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Suppose I have a customer object that has all of the standard customer properties (name, address, contact, etc). We get a new customer (Acme) who has a very specific request that invoices we send to them have our ID as a barcode. We don't want to this for all of other customers, so we intend on doing this as a special case for Acme. Now, let's suppose that many of customers have these small one-off requests. What would be the best way to mode this data:

I see a couple possibilities and their benefits/tradeoffs:

1) Hardcoded, at the point of the deviation, checking for id or customer name.
Benefits: Least effort, single point of integration
Tradeoffs: Sloppy code, highly prone to error. Modifying flags requires new deployment. Difficult to find deviations as properties grow in number.

2) DB columns on Customer for each property. Flags would be set to true for the one customer, false for all the rest.
Benefit: Relatively simple, properties can be changed on the fly
Tradeoff: Makes very wide databases and sloppy schema. As more properties are added, the data will become increasingly unmanageable. Code will get sloppy too as many unnecessary properties will need to be mapped.

3) Hard-coded property mapping. A Map that holds special properties for customers. The map can then be requested for special properties, and code flow can go forth from there.
Benefits: Single point of management.
Drawback: Hardcoded. Customer IDs/Names would be in the code. Making changes requires deployments.

4) CustomerProperty table with key/value columns.
Benefits: Clean. Single point of management. Dynamic.
Drawbacks: Relative complex, compared to the other solutions.

Obviously, choices would vary depending on the circumstances. If we have hundreds of deviations, it would be important to have a single point of management. If it was truly a one-off deviation, I think #1 would be okay, albeit hackish.

I have my opinions on what is best in which case....but I'd like to know everybody else's opinions.

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3 Answers 3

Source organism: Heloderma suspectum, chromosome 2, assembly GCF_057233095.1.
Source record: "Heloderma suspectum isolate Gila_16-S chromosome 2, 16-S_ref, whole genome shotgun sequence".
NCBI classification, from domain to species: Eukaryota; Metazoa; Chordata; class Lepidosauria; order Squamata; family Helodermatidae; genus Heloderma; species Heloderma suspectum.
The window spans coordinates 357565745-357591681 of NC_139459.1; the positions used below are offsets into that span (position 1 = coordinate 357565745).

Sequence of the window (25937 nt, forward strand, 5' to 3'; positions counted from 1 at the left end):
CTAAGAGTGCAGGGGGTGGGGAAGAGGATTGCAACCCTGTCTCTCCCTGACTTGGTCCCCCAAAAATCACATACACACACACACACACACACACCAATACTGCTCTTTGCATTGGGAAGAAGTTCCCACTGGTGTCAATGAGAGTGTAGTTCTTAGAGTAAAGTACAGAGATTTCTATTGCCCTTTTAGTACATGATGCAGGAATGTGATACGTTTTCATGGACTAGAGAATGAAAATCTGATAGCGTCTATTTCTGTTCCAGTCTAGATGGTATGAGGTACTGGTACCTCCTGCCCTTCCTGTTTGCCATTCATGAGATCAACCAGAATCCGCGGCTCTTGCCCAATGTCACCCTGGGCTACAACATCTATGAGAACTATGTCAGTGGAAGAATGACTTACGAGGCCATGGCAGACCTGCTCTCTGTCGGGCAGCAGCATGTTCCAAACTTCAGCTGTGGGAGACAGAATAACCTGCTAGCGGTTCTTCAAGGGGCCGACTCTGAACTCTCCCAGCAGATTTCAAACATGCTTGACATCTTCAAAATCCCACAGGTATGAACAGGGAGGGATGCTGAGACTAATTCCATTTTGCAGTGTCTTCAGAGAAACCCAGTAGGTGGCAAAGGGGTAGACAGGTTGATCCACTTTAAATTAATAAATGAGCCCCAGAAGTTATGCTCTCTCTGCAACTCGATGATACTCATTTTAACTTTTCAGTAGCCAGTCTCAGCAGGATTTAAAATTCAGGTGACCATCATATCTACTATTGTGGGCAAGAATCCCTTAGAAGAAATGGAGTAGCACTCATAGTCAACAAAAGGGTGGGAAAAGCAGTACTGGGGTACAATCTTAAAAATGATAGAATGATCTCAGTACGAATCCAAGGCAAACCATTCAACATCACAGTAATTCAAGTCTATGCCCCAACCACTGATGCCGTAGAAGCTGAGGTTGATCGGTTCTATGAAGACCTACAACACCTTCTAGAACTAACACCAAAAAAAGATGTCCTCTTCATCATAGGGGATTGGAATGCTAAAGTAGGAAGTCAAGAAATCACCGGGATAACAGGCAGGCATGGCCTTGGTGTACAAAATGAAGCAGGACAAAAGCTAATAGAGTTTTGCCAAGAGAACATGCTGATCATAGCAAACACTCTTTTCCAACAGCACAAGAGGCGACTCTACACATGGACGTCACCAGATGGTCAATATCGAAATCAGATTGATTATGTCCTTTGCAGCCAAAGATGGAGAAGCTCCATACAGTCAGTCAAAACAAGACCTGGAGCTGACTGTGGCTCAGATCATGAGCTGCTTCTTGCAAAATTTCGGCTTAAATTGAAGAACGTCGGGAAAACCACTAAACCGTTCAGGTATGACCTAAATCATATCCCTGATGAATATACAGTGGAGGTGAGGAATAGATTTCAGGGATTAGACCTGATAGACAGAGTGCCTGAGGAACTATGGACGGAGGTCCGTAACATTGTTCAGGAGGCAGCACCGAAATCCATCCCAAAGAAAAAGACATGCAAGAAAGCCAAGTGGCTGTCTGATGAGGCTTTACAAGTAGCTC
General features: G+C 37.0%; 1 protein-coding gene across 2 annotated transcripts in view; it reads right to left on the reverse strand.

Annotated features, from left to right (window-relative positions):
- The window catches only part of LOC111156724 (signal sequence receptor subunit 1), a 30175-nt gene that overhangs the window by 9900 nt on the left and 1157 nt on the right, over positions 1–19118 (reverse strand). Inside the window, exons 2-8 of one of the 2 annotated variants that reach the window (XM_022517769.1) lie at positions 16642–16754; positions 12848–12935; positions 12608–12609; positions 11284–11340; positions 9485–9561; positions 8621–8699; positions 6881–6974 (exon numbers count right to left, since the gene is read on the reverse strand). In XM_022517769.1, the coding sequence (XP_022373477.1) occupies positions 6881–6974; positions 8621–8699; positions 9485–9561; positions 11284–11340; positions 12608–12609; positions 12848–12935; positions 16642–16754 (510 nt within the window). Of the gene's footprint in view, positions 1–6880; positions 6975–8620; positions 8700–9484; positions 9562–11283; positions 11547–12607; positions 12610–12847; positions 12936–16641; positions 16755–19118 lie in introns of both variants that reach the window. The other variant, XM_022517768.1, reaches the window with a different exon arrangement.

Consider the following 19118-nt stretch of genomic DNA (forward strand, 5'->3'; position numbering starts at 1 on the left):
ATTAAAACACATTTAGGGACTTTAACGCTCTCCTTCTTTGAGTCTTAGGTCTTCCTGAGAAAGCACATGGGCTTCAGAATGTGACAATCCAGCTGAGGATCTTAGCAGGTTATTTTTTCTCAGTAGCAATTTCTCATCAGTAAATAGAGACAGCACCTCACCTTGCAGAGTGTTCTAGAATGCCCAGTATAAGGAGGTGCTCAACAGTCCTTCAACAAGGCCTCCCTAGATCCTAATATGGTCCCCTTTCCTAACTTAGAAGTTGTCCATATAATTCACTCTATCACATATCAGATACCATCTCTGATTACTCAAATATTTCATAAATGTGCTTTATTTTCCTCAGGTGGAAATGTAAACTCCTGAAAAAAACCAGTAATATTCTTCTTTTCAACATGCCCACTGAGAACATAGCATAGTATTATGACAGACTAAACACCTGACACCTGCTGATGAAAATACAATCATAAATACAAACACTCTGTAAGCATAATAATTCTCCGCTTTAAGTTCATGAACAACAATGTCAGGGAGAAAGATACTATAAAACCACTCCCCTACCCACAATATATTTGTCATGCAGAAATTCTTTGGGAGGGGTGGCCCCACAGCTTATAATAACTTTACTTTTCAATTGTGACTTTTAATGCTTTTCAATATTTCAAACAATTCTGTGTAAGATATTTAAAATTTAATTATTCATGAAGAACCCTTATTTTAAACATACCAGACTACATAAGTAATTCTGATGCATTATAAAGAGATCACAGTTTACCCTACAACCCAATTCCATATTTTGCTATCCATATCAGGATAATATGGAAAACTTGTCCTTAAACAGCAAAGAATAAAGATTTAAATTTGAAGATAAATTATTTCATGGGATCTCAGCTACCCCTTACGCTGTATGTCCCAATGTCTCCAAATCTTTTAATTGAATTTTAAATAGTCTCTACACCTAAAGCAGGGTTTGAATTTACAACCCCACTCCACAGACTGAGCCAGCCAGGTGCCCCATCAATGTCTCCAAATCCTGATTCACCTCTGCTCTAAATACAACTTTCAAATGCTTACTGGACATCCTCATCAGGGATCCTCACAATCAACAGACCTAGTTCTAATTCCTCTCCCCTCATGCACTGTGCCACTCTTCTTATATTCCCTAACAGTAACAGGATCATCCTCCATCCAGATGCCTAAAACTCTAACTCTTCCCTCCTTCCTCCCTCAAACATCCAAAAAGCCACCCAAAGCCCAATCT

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I would go with option 4. From experience, when I have opted for the quicker options, the result was inevitably the implementation of the optimal solution and the hack only caused problems. I always try to approach these problems from a domain perspective and in this case 4 is the best model. The difference in implementation is minimal compared to the maintenance of all the artifacts and eventual refactoring you will have to do.

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2, and maybe 1, work well enough for a one-such situation. But you specifically said "suppose that many of customers have these small one-off requests", which means that this is a recurring situation, one that you'll need to support over time, and to my mind 4 is the way to go. Definitely use a model like lumpynose's, containing lots of descriptive information on each special case. –  Philip Kelley Jun 23 '09 at 19:08

I did a lot of 1) on a previous project of mine, and eventually moved to a solution like number 4). I used the location of my hacks to place hooks for customization. It definitely was easier to manage, especially as the customization requests grew.

I originally thought that 2) would work for your particular scenario (not accounting for the supposed additional customization requests, just the barcode request), because I assumed that other clients might also eventually want a barcode on their invoices. However, I could also see them wanting the barcoded information in a different format than what you initially designed for the first customer, so this would potentially lead to the problem you started with.

So I say go with 4), and therefore implement a many-to-many relationship beween your customization entities and your customer entities. Initially the customization entites should not need be more than values to perform switch statements in your application code where customization should occur.

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I prefer the fully normalized approach; I'd have a table that enumerates the different one-off special requests, with its primary key. Then I'd have a join table that has two columns, both foreign keys, with the first column the customer's id, and the second column the id from the special requests table.

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So lumpy votes for 4) –  Merritt Jun 23 '09 at 18:53

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